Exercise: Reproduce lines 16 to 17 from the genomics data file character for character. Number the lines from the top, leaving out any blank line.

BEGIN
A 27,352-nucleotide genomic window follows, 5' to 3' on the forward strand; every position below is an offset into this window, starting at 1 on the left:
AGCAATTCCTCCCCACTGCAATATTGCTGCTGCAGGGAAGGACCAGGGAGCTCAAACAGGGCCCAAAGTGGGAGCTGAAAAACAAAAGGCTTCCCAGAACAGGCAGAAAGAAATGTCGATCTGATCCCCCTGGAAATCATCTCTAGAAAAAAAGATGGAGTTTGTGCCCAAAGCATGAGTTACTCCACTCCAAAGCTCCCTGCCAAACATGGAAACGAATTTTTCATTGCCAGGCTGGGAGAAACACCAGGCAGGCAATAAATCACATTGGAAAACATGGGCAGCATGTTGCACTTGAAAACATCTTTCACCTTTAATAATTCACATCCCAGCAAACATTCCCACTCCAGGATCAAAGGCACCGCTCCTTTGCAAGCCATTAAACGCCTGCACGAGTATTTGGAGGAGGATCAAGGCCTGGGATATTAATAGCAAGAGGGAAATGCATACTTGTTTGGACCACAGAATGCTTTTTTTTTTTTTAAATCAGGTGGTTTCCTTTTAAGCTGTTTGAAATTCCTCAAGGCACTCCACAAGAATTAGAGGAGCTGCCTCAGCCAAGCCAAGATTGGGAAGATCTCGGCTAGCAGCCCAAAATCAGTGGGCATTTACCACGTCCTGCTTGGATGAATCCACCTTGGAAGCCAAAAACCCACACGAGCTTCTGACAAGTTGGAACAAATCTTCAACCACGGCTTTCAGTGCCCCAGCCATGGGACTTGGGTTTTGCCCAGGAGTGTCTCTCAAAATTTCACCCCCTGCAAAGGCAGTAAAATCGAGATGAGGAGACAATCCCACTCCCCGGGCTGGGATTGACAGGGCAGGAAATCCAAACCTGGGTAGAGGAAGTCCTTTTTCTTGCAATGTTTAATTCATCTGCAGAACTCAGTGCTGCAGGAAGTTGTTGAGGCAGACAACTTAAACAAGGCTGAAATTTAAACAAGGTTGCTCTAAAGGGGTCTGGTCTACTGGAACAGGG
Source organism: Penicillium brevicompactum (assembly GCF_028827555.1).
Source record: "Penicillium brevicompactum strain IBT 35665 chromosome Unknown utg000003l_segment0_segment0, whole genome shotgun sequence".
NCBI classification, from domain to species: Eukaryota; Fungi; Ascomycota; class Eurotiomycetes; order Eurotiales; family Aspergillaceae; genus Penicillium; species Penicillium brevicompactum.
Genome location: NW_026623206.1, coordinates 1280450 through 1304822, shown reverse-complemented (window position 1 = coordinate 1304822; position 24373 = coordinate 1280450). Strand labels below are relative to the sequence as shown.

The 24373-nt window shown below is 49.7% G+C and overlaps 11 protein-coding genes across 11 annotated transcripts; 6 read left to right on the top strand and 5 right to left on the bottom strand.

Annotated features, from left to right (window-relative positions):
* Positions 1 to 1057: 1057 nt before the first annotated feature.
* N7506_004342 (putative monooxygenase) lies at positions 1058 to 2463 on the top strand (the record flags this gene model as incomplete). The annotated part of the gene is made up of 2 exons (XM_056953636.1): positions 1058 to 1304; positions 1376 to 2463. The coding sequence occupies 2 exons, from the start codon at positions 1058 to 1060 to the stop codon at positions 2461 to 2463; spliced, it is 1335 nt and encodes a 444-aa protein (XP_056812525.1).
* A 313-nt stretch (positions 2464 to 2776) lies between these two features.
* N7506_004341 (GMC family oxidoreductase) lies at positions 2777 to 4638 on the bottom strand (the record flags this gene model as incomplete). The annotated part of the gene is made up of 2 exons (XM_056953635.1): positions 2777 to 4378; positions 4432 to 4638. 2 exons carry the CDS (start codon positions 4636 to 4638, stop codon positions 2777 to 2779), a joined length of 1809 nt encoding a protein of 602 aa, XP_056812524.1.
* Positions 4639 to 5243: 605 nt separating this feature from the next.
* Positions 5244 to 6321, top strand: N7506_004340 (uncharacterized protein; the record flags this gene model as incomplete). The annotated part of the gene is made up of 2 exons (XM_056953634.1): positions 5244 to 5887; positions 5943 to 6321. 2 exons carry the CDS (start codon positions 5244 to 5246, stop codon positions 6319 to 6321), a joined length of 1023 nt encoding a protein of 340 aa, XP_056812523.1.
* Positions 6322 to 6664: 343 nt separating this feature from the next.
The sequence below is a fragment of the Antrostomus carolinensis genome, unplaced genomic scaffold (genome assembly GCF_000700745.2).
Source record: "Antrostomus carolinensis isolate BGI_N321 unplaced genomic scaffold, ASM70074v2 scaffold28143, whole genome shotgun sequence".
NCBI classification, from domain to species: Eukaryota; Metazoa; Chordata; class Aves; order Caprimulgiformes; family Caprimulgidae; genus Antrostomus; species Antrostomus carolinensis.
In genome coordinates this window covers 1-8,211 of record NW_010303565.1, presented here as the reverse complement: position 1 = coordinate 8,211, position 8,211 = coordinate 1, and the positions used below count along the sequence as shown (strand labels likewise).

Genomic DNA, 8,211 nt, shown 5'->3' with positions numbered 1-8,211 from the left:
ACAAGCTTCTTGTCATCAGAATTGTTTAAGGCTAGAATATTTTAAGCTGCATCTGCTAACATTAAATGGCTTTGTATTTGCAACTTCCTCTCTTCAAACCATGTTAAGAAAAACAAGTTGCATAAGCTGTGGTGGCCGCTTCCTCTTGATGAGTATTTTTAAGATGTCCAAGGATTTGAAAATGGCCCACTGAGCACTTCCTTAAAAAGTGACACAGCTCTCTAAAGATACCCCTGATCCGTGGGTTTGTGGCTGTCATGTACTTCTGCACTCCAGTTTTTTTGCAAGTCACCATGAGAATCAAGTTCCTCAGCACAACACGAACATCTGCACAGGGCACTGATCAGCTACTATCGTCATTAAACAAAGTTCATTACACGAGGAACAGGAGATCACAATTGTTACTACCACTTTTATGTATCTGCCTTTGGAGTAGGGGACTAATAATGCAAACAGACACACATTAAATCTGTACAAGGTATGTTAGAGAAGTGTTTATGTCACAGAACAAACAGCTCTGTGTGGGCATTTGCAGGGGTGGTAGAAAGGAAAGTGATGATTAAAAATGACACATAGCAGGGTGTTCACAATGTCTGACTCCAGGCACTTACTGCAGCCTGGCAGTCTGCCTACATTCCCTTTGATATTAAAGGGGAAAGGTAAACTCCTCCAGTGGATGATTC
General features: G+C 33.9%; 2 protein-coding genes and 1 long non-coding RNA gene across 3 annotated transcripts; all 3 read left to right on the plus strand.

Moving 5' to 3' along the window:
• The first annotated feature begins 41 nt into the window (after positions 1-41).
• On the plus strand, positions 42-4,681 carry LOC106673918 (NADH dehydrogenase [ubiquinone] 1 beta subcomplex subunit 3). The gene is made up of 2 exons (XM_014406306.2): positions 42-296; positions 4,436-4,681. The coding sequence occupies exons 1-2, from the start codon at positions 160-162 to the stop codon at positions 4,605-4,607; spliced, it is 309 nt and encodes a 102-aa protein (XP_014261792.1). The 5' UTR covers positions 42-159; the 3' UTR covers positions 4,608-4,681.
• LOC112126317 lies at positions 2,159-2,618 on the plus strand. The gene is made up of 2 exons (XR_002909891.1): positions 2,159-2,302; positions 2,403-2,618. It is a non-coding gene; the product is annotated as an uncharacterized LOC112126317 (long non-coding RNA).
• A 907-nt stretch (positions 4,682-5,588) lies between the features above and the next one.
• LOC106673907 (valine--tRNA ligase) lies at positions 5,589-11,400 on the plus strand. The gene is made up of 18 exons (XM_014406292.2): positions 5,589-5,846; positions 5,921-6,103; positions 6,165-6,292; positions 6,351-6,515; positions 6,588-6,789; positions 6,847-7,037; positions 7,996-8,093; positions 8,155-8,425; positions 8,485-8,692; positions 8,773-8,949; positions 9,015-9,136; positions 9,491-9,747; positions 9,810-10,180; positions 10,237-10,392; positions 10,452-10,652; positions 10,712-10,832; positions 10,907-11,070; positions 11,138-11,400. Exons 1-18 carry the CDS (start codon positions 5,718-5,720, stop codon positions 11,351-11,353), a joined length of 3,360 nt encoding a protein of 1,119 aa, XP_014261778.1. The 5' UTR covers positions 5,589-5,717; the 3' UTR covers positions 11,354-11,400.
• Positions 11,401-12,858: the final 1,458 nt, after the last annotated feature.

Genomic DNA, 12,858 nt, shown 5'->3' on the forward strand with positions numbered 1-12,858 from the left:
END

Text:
The sequence below is a fragment of the Antrostomus carolinensis genome, unplaced genomic scaffold (genome assembly GCF_000700745.2).
Source record: "Antrostomus carolinensis isolate BGI_N321 unplaced genomic scaffold, ASM70074v2 scaffold28143, whole genome shotgun sequence".